With its crowded beaches crunching under pressure of growing footfalls, Goa now wants to tap its rivers for their ability to attract tourists as well as share and shoulder the burden of transportation and commuting within the state.
With the Bharatiya Janata Party-led coalition government looking to start water parks tourism and river-based transport systems, the onus, according to Chief Minister Laxmikant Parsekar, is not to bank too much on funding from the state or central governments, but instead scout for the right investors who can bring in the money and the technical knowhow to execute such projects.
“Government will give priority to waterways and we have scope to develop waterfronts like the Chapora River. From Chapora to Colvale (villages located along the course of the river), we could develop some points (of tourist interest),” Parsekar said.
Known for its beaches, the tiny state of Goa is also rich as far as flowing water-bodies are concerned. Apart from the main rivers, the Mandovi, Zuari, Chapora, Sal and the Kushwati, several smaller rivers criss-cross the state, especially in the hinterland areas, which do not possess a healthy tourism profile.
Currently, government records suggest that the state has waterways which are around 650 km in length. According to Parsekar, an additional 250 km can be also utilised, through adequate dredging and deepening of the navigation channels of the rivers.
“The rest can be extended by dredging. Waterways and tourist attractions are two important points to remember. A tourist who lands at Dabolim (international airport) should be able to head for Panaji or Calangute by a boat instead of by road alone. This will be an added attraction for a tourist coming to Goa,” Parsekar said.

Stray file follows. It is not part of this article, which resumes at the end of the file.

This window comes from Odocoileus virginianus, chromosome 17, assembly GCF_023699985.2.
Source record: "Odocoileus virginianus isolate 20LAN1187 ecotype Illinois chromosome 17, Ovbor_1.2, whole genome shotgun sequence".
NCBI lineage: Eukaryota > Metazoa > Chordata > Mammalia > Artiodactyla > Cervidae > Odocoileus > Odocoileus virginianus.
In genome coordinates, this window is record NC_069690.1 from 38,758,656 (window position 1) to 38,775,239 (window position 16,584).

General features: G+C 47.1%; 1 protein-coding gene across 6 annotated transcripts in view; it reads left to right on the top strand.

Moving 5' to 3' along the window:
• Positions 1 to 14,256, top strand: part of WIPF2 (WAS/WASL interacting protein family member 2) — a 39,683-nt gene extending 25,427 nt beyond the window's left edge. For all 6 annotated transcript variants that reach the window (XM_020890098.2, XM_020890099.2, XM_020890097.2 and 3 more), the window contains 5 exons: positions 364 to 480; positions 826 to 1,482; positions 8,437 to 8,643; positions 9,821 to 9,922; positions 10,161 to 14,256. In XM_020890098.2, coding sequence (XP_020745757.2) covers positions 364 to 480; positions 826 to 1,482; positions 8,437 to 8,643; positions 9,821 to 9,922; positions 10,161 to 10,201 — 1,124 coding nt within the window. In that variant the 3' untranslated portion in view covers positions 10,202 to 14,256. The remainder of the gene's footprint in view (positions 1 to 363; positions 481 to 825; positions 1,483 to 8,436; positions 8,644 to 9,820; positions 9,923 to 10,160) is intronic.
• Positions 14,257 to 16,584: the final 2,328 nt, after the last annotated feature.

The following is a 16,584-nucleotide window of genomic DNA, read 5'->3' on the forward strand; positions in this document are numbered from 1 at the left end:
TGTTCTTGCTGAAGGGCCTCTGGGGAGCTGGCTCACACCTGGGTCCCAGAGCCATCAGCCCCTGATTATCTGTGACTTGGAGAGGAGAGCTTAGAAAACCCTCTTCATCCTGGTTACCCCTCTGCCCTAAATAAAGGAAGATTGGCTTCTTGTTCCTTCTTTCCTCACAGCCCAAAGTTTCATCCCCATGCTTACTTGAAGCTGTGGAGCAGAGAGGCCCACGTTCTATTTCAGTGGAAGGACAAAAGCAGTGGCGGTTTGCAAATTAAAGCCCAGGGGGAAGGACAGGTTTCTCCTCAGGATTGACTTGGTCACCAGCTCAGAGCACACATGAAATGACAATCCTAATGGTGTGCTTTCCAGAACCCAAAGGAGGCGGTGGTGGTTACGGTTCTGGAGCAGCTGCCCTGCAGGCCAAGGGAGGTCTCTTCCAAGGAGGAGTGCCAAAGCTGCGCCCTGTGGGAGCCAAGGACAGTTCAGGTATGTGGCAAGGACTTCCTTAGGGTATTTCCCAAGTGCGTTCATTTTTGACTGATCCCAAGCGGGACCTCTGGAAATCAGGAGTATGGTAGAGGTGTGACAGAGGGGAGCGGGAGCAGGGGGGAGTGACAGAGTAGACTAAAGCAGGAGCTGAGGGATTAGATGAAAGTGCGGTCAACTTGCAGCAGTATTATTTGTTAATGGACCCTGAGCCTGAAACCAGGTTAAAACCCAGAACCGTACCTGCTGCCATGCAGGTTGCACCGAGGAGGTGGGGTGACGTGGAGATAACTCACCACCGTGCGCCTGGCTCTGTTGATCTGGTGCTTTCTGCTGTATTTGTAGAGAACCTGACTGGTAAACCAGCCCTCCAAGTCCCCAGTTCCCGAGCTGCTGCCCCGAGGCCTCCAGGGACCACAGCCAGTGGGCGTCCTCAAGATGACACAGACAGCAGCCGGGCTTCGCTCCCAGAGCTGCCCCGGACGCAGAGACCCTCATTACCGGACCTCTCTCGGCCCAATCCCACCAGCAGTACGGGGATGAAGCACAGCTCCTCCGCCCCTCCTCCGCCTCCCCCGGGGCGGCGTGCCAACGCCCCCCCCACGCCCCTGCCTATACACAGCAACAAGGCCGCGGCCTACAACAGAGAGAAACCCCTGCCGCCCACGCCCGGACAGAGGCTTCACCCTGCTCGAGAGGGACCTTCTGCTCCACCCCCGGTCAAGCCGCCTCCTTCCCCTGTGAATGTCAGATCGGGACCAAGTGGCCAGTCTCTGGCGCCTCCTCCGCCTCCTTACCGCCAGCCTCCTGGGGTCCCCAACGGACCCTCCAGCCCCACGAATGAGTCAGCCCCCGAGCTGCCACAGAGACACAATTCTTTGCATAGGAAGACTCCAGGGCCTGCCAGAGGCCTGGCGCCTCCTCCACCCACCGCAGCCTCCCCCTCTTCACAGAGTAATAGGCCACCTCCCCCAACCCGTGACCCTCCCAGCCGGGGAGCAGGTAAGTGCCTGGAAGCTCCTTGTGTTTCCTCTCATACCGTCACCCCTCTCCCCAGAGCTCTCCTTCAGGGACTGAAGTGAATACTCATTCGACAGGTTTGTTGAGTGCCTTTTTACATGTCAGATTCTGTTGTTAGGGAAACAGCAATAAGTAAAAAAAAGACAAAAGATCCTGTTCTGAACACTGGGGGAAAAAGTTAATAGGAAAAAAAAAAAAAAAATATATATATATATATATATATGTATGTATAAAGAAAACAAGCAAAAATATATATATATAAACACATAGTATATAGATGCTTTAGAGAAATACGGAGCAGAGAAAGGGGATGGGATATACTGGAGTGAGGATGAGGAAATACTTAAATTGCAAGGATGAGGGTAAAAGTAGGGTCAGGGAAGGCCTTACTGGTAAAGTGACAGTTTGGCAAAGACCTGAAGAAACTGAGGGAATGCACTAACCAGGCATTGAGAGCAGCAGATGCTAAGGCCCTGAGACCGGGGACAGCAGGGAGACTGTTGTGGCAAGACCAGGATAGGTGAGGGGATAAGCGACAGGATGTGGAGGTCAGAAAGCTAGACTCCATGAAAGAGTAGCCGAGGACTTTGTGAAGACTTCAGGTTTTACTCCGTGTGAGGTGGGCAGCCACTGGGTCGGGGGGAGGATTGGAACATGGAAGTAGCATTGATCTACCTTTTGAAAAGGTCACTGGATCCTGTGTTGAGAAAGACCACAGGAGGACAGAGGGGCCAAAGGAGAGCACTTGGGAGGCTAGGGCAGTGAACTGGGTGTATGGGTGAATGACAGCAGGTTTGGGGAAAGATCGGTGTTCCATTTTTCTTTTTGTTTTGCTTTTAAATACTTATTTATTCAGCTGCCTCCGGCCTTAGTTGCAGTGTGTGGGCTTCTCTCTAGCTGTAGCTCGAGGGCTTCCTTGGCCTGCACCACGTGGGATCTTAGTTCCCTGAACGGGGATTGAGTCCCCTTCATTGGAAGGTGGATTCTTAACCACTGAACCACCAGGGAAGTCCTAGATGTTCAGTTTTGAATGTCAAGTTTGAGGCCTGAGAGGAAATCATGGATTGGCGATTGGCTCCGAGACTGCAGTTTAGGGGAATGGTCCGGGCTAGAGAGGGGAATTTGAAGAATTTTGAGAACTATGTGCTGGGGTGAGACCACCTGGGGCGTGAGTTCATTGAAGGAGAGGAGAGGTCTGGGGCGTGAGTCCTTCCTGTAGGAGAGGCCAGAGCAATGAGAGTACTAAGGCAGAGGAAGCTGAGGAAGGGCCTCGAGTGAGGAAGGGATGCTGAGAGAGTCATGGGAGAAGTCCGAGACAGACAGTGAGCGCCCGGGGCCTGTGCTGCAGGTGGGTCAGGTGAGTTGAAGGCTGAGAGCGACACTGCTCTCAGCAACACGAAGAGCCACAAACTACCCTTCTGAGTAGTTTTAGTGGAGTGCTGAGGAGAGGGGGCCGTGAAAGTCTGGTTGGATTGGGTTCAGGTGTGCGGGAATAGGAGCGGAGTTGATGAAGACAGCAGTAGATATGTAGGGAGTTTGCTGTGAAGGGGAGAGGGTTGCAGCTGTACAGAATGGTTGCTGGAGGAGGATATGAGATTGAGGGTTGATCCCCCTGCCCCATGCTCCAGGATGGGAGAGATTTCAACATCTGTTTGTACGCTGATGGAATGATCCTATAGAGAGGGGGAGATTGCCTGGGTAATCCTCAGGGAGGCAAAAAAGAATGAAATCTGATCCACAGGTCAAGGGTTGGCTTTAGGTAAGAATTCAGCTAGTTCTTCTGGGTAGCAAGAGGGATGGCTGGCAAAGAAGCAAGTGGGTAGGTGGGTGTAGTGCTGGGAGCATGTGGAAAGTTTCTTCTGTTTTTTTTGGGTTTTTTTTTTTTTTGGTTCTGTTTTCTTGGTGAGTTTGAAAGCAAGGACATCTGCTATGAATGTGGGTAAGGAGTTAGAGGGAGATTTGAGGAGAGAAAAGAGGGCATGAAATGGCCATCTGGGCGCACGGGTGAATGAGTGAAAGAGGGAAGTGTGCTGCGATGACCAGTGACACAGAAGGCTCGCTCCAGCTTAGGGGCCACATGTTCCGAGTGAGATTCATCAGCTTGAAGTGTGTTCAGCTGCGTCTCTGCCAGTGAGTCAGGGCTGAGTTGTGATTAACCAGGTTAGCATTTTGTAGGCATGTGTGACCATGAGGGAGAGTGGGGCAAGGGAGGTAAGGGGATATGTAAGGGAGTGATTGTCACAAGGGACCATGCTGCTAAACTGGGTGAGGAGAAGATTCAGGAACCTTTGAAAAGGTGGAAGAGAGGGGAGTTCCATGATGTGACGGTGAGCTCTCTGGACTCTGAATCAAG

Parsekar returned earlier this week from the three-day Maritime Summit organized by the union shipping ministry in Mumbai that was aimed at increasing the connect between shipping industry stakeholders in the private sector and government representatives.
Goa, with its unique advantage of being already a popular beach tourism destination, without fully tapping its rivers and backwaters, appears to be in a good position to encash on this opportunity.
“We should use our rivers as waterways and further reduce the pressure on our roads. And Goa being a touristic destination it could be a major attraction. We could also build river jetties in coastal villages and the hinterland so that the pressure created by tourism can be spread across Goa and not just along the beaches,” Parsekar said.
The chief minister also said that instead of moaning about whether the state or the central government would be footing the bill for development of water fronts and waterways, efforts should be taken to find the right investors for the project.
We want investors to invest and once we have investment, we could have job creation and diversify tourism in the hinterland from the coast,” Parsekar said.
Goa attracts nearly four million tourists every year, about half a million of whom are foreigners.